Why Getting More Sleep Should Be Your Number One Priority
Many think that the simple equation to a healthy lifestyle is diet and exercise. Your doctor recommends cutting salt or carbohydrates and adding whole foods to your diet to lower your cholesterol. You add moderate to vigorous activity on a daily basis to improve your heart and bone health.
What about the third piece to this health puzzle? Something that goes unnoticed and frequently gets cut short is the secret part of this equation: sleep.
Scientist don’t have an exact reason as to why we need sleep, but we do, and studies show that the benefits include weight loss and increased energy for exercise and daily activities.
The recommended amount of sleep for the average adult is between 8-10 hours, but we often find ourselves planning 18+ hour days. Sleep is the first on the chopping block. But since sleep affects many aspects of our lives (basically everything that requires brain power) we should be rethinking our holistic health plans and start getting more Zzz’s.
What does sleep do?
- Sleep helps prepare you for the next day
- Sleep increases your problem-solving skills, motivation, making decisions and creativity
- Sleep regulates your hormones and emotions
- Sleep is a time for repair and growth
Sleep for Muscle Growth
When we sleep, the human growth hormone (HGH) levels increase. This hormone is responsible for creating lean muscle.
Too often people believe tough workouts are the cause for increased strength, stamina and overall health. However, post workout is when your body is in an inflammatory state and your muscles are broken down from your workout. The repair process occurs when you sleep which is why getting plenty is so beneficial. After a busy day it can be tempting to bust it and get that workout in, but if it takes away needed sleep, then it may do more harm than good.
Sleep for Weight Loss
Sleep is a time when our body is fasting which aids in weight loss. Fasting is when you go a long period without eating. Don’t worry about muscle loss; you can actually go up to 48 hours without food before your muscles start to break down.
Fasting can be beneficial for several reasons:
- Fasting allows your digestive system to rest.
- It allows insulin to decrease (which is a fat-storing hormone) and other hormones like HGH and glucagon to rise.
- The rise in these hormones help use-up the available glucose while you sleep, and eventually tap into your fat stores for energy if you allow enough time for your body to do so.
You can see benefits in as little as 12 hours of fasting. Devoting 7pm to 7am to resting and fasting may aid in weight loss.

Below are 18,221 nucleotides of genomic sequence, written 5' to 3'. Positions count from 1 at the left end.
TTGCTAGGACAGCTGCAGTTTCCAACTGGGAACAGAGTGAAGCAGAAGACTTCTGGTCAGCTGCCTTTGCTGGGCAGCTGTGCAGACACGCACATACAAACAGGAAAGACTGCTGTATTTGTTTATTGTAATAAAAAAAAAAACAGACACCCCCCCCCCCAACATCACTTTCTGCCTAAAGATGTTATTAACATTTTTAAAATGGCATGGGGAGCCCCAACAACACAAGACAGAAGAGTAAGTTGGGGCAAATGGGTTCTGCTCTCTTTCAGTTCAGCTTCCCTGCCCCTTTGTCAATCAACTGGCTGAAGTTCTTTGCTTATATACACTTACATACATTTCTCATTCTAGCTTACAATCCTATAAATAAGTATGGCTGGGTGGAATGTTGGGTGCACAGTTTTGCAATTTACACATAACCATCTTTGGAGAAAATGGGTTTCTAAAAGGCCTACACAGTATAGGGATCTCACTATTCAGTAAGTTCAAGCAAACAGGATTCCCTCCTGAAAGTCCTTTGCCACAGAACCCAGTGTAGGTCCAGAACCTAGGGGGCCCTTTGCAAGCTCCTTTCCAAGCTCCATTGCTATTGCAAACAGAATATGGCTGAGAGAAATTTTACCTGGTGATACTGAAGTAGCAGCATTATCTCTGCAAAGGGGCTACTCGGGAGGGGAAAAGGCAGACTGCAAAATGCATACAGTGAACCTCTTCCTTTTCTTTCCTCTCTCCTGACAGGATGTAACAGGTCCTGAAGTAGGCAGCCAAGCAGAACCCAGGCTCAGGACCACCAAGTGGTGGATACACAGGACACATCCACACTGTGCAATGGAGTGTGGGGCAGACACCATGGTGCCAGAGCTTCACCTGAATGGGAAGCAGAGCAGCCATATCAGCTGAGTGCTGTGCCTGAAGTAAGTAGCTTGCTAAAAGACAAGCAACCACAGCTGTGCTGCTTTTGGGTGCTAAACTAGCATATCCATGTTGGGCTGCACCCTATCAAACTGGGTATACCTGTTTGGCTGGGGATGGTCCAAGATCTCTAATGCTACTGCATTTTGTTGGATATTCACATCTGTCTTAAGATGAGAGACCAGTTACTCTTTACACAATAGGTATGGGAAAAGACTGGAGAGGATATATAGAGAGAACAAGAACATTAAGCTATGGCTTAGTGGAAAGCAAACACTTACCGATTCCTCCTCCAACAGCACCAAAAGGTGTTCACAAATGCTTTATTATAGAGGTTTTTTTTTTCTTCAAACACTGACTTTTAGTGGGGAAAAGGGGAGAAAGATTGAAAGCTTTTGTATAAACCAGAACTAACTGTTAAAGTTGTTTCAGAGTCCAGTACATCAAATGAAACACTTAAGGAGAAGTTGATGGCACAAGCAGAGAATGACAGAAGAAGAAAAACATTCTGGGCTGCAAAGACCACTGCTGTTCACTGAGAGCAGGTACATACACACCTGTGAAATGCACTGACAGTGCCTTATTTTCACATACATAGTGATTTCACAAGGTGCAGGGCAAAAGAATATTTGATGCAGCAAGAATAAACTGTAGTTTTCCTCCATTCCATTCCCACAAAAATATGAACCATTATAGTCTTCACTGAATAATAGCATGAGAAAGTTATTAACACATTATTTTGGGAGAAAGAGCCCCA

Sleep for Energy
Shorting yourself of sleep can make you feel fatigued the following day, which can lead to consuming caffeine or highly processed carbohydrates for energy.
One-two cups of coffee can be beneficial (and a little buzz never hurt anyone), but when you start to down 4, 5 or even 6 cups of coffee within the day, it can create a vicious cycle of bad sleep.
Caffeine is a stimulant and too much, or drinking too late in the day, can decrease the amount of time you are in the deepest type of sleep. Even if you are getting 8 hours of shut-eye, the quality may be low. Break the cycle by only allowing yourself to a cup or two in the morning.
So what is the key to better sleep?
There are multiple factors actually that aid in better sleep.
For starters, the first thing you do in the morning affects how you sleep that night.
The best thing you can do in the morning to get good sleep the following night is to get your heart rate up. This can be as simple has 100 jumping jacks or a full-blown 60 minute cardio workout. The timing is irrelevant, but the heartbeats count. This helps set your natural rhythm for the day and for sleep hours later.
Setting a bedtime routine is also helpful. Do the same thing each night so your body knows it’s time to unwind: have quiet time, dim the lights, and try to stay away from your cell phone or other electronics. Lastly, avoid meals before bed. Giving your body too much to digest before bed can decrease quality of sleep.
Sleep should be the foundation of any healthy lifestyle, a priority regardless of your fitness goals. Make a point to get back on track, with either bedtime routines, limited caffeine, or natural supplements like melatonin. Better sleep will soon become your number one priority.
Kelsey graduated with a Bachelor Degree in Dietetics and Public Health Nutrition and is currently working on her Master in Nutrition and Dietetics. Since becoming a registered dietitian, she works at a hospital providing medical nutrition therapy, teaches at Pure Barre, and dances for a professional cheerleading team in the NFL.